Football, like other team sports, is a game of many actors where success depends on how well different stakeholders play their respective but interwoven roles. What is however disturbing is the disparity with which actors are perceived and treated.
In a country like Cameroon where football is like a religion with nearly the entire sporting public passing for players, referees and even trainers at the same time, some of the field actors who would have been pivotal in the game are sometimes treated with disdain. Come to think of it, when a team excels, the general feeling is that the players did well and each time it falters, the trainers almost always carry the blame. “He doesn’t know anything,” “his line-up wasn’t good” or “his choice of players is bad,” are some of the blames heaped on coaches each time their teams fail to shine. How professionals who painstakingly revise their notes and strive for perfections; with shortcomings of course, to make a team competitive are increasingly being indicted or neglected is a one million dollar question begging for answers.
The Coronavirus outbreak which halted sports activities in the country like elsewhere, forcing the trainers and their trainees to struggle for survival has just come to compound a sorry situation for local coaches. Some of them even when the competition was at its peak weren’t either sure of their take-home or had take-homes that couldn’t even take them half way home.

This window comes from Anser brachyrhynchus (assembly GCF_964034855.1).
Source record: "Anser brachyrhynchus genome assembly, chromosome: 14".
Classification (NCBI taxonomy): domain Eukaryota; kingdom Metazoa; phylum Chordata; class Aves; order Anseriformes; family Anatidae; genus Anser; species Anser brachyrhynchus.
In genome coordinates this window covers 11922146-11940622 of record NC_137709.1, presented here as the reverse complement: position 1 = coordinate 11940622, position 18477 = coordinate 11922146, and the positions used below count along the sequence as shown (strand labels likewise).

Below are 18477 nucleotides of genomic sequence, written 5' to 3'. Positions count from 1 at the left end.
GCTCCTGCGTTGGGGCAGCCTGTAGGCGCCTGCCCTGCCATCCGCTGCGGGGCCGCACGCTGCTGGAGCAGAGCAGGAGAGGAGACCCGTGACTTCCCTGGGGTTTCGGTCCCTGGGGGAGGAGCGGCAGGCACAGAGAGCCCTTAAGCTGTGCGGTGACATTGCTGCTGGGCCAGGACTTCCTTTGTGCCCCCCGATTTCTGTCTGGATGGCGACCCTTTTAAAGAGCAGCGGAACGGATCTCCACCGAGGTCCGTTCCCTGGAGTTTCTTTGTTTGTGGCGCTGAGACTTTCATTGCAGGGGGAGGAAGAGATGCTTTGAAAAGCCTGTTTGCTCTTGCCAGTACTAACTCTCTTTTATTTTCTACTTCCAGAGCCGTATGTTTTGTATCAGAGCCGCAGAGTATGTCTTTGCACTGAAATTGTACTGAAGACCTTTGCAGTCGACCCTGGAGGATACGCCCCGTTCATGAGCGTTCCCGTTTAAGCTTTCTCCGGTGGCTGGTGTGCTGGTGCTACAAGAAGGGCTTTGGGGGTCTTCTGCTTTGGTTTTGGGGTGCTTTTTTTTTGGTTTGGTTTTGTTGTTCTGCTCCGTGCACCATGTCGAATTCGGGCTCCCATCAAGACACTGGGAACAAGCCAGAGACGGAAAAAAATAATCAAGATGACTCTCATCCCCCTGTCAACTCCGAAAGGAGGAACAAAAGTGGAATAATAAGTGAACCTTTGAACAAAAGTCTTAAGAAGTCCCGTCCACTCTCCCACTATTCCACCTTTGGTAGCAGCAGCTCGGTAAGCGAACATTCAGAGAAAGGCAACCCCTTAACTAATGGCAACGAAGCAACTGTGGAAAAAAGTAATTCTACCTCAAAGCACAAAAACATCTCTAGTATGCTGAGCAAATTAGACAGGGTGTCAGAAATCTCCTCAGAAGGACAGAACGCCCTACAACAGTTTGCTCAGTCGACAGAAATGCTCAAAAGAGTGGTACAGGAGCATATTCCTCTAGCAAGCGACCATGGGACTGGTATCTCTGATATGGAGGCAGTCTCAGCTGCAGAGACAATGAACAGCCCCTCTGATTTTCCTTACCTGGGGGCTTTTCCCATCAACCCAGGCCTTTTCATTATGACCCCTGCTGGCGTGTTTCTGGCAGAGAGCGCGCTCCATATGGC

Someone somewhere would argue that the coaches have been battling for survival alongside their players. Granted that the sufferings have been same and efforts to make ends meet peculiar to each actor, there is however a school of thought which holds that coaches have not had deserved concern from football authorities in the country. The fact that local coaches were never programmed to benefit from the over FCFA 800 million FIFA support fund for the fight against COVID-19 pandemic in the football milieu last July 2020 leaves some with many questions than answers. Was it deliberate or simply forgotten? Is their importance not perceived by all the same way? Local trainers logically deserve better handling for, a team, we all know, means a coalition of many actors with different but complementary roles.
The near shabby treatment of local coaches at the time of Covid-19 comes after complaints from the technical bench of the 1990 history-making Indomitable Lions that they were not considered in the distribution of the Head of State’s promised houses to players.
Even as football stakeholders may feel guilty in the little-importance given to local coaches and hopefully work for change, the concerned absolutely need to migrate from their visible disarray. Unity, they say, is strength but our local coaches don’t seem to embrace that. They are seen to be functioning as individuals instead of creating an association through which their plight could be better advocated. Unlike club presidents who have a union in which they federate their ideas for better football management; visible challenges notwithstanding, trainers function as individuals. As a result, each time there is a crisis like Covid-19, the price on all of them is almost unbearable.
Football has proven to be a veritable unifier in Cameroon. For the game to continually bring diverse peoples together to focus on what unites and not divides them and the country, there is need for better handling of all the actors. At least, trainers should be given consideration in all bailout plans so that they don’t throw professionalism to the dogs or sink with the king sport.
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